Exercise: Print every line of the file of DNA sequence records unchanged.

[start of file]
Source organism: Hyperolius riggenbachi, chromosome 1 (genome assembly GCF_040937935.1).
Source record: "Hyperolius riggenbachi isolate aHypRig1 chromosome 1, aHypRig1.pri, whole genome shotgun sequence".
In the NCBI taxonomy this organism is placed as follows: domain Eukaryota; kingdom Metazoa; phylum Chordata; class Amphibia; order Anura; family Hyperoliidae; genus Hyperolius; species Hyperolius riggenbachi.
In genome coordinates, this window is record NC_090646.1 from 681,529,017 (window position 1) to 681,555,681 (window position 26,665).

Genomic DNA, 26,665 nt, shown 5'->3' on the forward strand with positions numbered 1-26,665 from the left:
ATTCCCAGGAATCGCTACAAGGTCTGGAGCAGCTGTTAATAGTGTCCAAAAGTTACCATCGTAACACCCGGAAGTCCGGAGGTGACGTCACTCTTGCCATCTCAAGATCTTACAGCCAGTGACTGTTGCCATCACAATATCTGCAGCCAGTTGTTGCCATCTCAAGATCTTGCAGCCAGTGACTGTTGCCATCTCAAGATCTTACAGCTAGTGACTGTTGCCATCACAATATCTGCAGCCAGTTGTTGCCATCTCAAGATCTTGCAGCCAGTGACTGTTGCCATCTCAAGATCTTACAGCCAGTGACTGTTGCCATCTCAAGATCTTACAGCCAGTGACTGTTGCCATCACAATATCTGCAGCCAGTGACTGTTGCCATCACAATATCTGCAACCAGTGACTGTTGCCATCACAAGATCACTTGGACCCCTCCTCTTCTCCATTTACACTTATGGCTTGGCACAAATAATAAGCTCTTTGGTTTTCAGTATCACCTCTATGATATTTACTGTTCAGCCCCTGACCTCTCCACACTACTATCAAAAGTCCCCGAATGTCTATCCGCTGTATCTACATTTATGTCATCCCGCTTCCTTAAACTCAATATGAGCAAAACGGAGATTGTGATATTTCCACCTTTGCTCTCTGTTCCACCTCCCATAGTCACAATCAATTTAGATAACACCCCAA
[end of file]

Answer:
Source organism: Hyperolius riggenbachi, chromosome 1 (genome assembly GCF_040937935.1).
Source record: "Hyperolius riggenbachi isolate aHypRig1 chromosome 1, aHypRig1.pri, whole genome shotgun sequence".
In the NCBI taxonomy this organism is placed as follows: domain Eukaryota; kingdom Metazoa; phylum Chordata; class Amphibia; order Anura; family Hyperoliidae; genus Hyperolius; species Hyperolius riggenbachi.
In genome coordinates, this window is record NC_090646.1 from 681,529,017 (window position 1) to 681,555,681 (window position 26,665).

Genomic DNA, 26,665 nt, shown 5'->3' on the forward strand with positions numbered 1-26,665 from the left:
ATTCCCAGGAATCGCTACAAGGTCTGGAGCAGCTGTTAATAGTGTCCAAAAGTTACCATCGTAACACCCGGAAGTCCGGAGGTGACGTCACTCTTGCCATCTCAAGATCTTACAGCCAGTGACTGTTGCCATCACAATATCTGCAGCCAGTTGTTGCCATCTCAAGATCTTGCAGCCAGTGACTGTTGCCATCTCAAGATCTTACAGCTAGTGACTGTTGCCATCACAATATCTGCAGCCAGTTGTTGCCATCTCAAGATCTTGCAGCCAGTGACTGTTGCCATCTCAAGATCTTACAGCCAGTGACTGTTGCCATCTCAAGATCTTACAGCCAGTGACTGTTGCCATCACAATATCTGCAGCCAGTGACTGTTGCCATCACAATATCTGCAACCAGTGACTGTTGCCATCACAAGATCACTTGGACCCCTCCTCTTCTCCATTTACACTTATGGCTTGGCACAAATAATAAGCTCTTTGGTTTTCAGTATCACCTCTATGATATTTACTGTTCAGCCCCTGACCTCTCCACACTACTATCAAAAGTCCCCGAATGTCTATCCGCTGTATCTACATTTATGTCATCCCGCTTCCTTAAACTCAATATGAGCAAAACGGAGATTGTGATATTTCCACCTTTGCTCTCTGTTCCACCTCCCATAGTCACAATCAATTTAGATAACACCCCAA